Europe

Swedish TV Under Fire for Inviting Controversial Imam to Easter Special

On social media, many thought inviting an imam from a disputed school that practices gender segregation and promotes hardline Islam to discuss Easter was far-fetched and argued that diversity appears to be the broadcaster’s foremost priority.

Swedish national broadcaster SVT has landed in hot water over inviting a Sunni Muslim imam from a controversial school to comment on the Christian holiday of Easter in a weekend special.

Imam Nasir Ahmad Arif of the Aysha Mosque represents the Cordoba School, which was previously revealed to offer gender-segregated education, violating Sweden’s gender-equal standards. In reports to the Swedish Schools Inspectorate, the school has also been accused of several Islamist elements in its activities, including compelling small girls to wear Islamic veils and positioning them behind the boys during prayer.

SVT invited the imam along with the Archbishop of the Church of Sweden Antje Jackelén and asked both guests what Easter meant for them.

Jackelén said Jesus’ journey from life to death and back to new life was the biggest highlight of the year.

Ahmad Arif explained that he doesn’t celebrate Easter as a Muslim, yet has a “full understanding” that Christians choose to do so. He also compared Easter to the Jewish holiday Passover, which celebrates the Jews’ Exodus from Egypt, and the Islamic holiday Ashura, dedicated to the parting of the Red Sea during the Exodus, and said it was something Muslims “recognised”.

Apart from representing the ethnic enclave of Järva, Ahmad Arif teaches values at Cordoba School, which in 2020 was revealed to receive Saudi funding. It was also reported to have pronounced religious elements and spread extreme interpretations of Islam.

The interview sparked a backlash on social media.

“It is important and good that the little girls are allowed to sit veiled at the back of the Cordoba school in Akalla. It is important to put feminists in place. Good of SVT to invite their imam for a cosy interview. Quite right to support foundations in the new Social Democrat society. PS. Thank you Saudis for sponsoring the school,” Moderate MP Hanif Bali tweeted sarcastically, sharing a picture from Cordoba School.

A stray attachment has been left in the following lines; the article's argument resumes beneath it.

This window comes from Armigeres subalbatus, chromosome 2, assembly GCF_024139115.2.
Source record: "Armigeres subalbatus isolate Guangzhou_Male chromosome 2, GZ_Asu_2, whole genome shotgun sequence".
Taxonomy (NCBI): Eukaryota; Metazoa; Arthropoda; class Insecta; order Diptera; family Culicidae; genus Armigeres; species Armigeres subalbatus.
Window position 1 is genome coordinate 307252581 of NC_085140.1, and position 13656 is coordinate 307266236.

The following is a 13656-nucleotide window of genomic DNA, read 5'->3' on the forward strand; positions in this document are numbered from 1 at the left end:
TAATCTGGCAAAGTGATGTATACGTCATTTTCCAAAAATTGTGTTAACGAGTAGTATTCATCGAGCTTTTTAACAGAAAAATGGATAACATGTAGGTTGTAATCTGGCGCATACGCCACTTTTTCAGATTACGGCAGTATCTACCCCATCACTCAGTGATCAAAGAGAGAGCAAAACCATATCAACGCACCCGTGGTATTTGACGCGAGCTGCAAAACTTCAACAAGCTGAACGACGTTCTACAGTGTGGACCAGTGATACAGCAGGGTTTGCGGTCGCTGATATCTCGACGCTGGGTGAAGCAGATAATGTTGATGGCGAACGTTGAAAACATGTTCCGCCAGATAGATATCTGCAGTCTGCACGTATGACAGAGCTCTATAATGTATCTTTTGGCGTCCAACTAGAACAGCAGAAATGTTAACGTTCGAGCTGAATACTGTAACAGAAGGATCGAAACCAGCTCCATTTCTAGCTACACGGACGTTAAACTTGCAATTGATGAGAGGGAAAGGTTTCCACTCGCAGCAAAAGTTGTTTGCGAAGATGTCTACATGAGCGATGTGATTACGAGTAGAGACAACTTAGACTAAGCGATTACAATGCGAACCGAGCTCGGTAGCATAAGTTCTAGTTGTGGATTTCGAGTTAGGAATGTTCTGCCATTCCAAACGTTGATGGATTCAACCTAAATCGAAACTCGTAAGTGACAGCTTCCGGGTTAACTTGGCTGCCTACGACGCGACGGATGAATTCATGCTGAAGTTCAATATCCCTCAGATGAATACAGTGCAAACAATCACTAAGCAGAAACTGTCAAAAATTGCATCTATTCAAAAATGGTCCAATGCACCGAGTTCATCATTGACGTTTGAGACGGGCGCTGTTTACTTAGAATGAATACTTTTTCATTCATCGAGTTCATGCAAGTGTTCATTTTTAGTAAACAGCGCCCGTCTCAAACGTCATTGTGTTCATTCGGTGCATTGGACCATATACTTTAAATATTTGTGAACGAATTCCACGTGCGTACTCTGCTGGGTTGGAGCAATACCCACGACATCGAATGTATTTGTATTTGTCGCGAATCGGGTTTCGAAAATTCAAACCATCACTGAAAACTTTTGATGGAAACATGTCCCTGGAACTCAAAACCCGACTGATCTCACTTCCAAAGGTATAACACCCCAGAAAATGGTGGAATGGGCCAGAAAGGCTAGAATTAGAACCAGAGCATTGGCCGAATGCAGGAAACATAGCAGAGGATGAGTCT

​“Feminists think it is important to fight gender stereotypes and gender roles, except when it comes to Islam. Then it is nice to separate children based on gender. It’s apparently so nice that SVT invites their imam to have a warm chat on the morning couch,” another Twitter user wrote.

​Writer David Lindén also questioned SVT’s choice of guest.

“Watching SVT where an imam and the archbishop discuss Easter. Why weren’t the Chief Rabbi and Cardinal Aborelius invited? Nothing against imams. But Easter is a Judeo-Christian holiday. Well, it appears diversity should have its place,” he wrote.

​“How lucky I am having an imam explaining Easter to me. Thanks, SVT,” another one wrote.

​“Exciting new flex by SVT, having a Muslim talk about Easter. I therefore offer myself as an Asatru believer to the next programme to talk about Ramadan! Looking forward for the invitation. Feel free to retweet for distribution!” co-founder of the male website Maskulint Ernst Robert Almgren wrote.

​Others sarcastically tipped the imam as SVT’s Christmas anchor.

​Since mapping citizens according to religion is considered unethical in Sweden, the exact number of Muslims remains unknown. A 2017 estimate by the Pew Research suggested that Muslims made up at least 8.1 percent of Sweden’s population of over 10 million. The Islamic community is also growing in lockstep with immigration from predominantly Muslim countries in the Middle East and the Maghreb.

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